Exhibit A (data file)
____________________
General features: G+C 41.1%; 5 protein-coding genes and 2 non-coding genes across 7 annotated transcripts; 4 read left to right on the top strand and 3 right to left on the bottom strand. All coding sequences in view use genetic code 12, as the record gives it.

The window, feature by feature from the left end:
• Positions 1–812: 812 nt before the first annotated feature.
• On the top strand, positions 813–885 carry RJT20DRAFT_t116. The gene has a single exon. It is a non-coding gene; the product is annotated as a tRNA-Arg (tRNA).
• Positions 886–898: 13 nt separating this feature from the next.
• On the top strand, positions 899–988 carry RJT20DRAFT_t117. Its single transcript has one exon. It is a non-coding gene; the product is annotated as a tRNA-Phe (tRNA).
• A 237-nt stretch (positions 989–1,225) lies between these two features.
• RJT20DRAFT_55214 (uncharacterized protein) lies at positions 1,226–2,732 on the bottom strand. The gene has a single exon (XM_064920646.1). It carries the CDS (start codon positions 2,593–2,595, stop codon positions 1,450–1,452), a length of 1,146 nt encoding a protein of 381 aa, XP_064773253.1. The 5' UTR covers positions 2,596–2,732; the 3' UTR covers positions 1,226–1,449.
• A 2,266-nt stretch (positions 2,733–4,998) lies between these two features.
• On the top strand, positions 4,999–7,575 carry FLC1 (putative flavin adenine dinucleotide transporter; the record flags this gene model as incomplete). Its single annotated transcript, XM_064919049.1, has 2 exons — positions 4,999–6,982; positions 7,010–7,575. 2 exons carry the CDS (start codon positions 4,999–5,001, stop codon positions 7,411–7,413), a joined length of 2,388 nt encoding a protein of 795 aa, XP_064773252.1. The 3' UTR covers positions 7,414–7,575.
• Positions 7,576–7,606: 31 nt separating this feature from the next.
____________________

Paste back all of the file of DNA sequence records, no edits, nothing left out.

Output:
General features: G+C 41.1%; 5 protein-coding genes and 2 non-coding genes across 7 annotated transcripts; 4 read left to right on the top strand and 3 right to left on the bottom strand. All coding sequences in view use genetic code 12, as the record gives it.

The window, feature by feature from the left end:
• Positions 1–812: 812 nt before the first annotated feature.
• On the top strand, positions 813–885 carry RJT20DRAFT_t116. The gene has a single exon. It is a non-coding gene; the product is annotated as a tRNA-Arg (tRNA).
• Positions 886–898: 13 nt separating this feature from the next.
• On the top strand, positions 899–988 carry RJT20DRAFT_t117. Its single transcript has one exon. It is a non-coding gene; the product is annotated as a tRNA-Phe (tRNA).
• A 237-nt stretch (positions 989–1,225) lies between these two features.
• RJT20DRAFT_55214 (uncharacterized protein) lies at positions 1,226–2,732 on the bottom strand. The gene has a single exon (XM_064920646.1). It carries the CDS (start codon positions 2,593–2,595, stop codon positions 1,450–1,452), a length of 1,146 nt encoding a protein of 381 aa, XP_064773253.1. The 5' UTR covers positions 2,596–2,732; the 3' UTR covers positions 1,226–1,449.
• A 2,266-nt stretch (positions 2,733–4,998) lies between these two features.
• On the top strand, positions 4,999–7,575 carry FLC1 (putative flavin adenine dinucleotide transporter; the record flags this gene model as incomplete). Its single annotated transcript, XM_064919049.1, has 2 exons — positions 4,999–6,982; positions 7,010–7,575. 2 exons carry the CDS (start codon positions 4,999–5,001, stop codon positions 7,411–7,413), a joined length of 2,388 nt encoding a protein of 795 aa, XP_064773252.1. The 3' UTR covers positions 7,414–7,575.
• Positions 7,576–7,606: 31 nt separating this feature from the next.